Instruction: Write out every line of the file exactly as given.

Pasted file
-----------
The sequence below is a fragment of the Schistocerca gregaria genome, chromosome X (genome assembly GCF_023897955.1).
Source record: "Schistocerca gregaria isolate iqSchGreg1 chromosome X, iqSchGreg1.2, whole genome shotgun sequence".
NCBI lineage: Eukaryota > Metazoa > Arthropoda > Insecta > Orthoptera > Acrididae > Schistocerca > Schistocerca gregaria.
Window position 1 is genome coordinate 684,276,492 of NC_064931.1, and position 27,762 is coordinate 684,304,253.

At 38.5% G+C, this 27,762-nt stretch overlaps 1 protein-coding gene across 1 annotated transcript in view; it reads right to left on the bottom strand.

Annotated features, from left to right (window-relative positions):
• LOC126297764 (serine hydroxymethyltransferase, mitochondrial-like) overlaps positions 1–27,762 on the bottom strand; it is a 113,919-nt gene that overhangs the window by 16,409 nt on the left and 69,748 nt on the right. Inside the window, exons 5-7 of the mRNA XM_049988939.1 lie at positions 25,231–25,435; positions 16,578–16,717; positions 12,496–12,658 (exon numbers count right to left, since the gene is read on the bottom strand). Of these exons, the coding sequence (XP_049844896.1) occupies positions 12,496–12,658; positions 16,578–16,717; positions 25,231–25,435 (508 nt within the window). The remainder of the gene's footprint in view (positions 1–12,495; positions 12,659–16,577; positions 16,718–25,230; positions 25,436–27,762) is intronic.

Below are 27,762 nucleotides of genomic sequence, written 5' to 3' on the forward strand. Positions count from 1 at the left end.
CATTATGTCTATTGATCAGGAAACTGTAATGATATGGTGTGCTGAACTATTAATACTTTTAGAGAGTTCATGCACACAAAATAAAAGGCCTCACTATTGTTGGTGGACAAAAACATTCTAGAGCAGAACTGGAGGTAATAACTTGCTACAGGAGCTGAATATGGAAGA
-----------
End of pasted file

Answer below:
The sequence below is a fragment of the Schistocerca gregaria genome, chromosome X (genome assembly GCF_023897955.1).
Source record: "Schistocerca gregaria isolate iqSchGreg1 chromosome X, iqSchGreg1.2, whole genome shotgun sequence".
NCBI lineage: Eukaryota > Metazoa > Arthropoda > Insecta > Orthoptera > Acrididae > Schistocerca > Schistocerca gregaria.
Window position 1 is genome coordinate 684,276,492 of NC_064931.1, and position 27,762 is coordinate 684,304,253.

At 38.5% G+C, this 27,762-nt stretch overlaps 1 protein-coding gene across 1 annotated transcript in view; it reads right to left on the bottom strand.

Annotated features, from left to right (window-relative positions):
• LOC126297764 (serine hydroxymethyltransferase, mitochondrial-like) overlaps positions 1–27,762 on the bottom strand; it is a 113,919-nt gene that overhangs the window by 16,409 nt on the left and 69,748 nt on the right. Inside the window, exons 5-7 of the mRNA XM_049988939.1 lie at positions 25,231–25,435; positions 16,578–16,717; positions 12,496–12,658 (exon numbers count right to left, since the gene is read on the bottom strand). Of these exons, the coding sequence (XP_049844896.1) occupies positions 12,496–12,658; positions 16,578–16,717; positions 25,231–25,435 (508 nt within the window). The remainder of the gene's footprint in view (positions 1–12,495; positions 12,659–16,577; positions 16,718–25,230; positions 25,436–27,762) is intronic.

Below are 27,762 nucleotides of genomic sequence, written 5' to 3' on the forward strand. Positions count from 1 at the left end.
CATTATGTCTATTGATCAGGAAACTGTAATGATATGGTGTGCTGAACTATTAATACTTTTAGAGAGTTCATGCACACAAAATAAAAGGCCTCACTATTGTTGGTGGACAAAAACATTCTAGAGCAGAACTGGAGGTAATAACTTGCTACAGGAGCTGAATATGGAAGA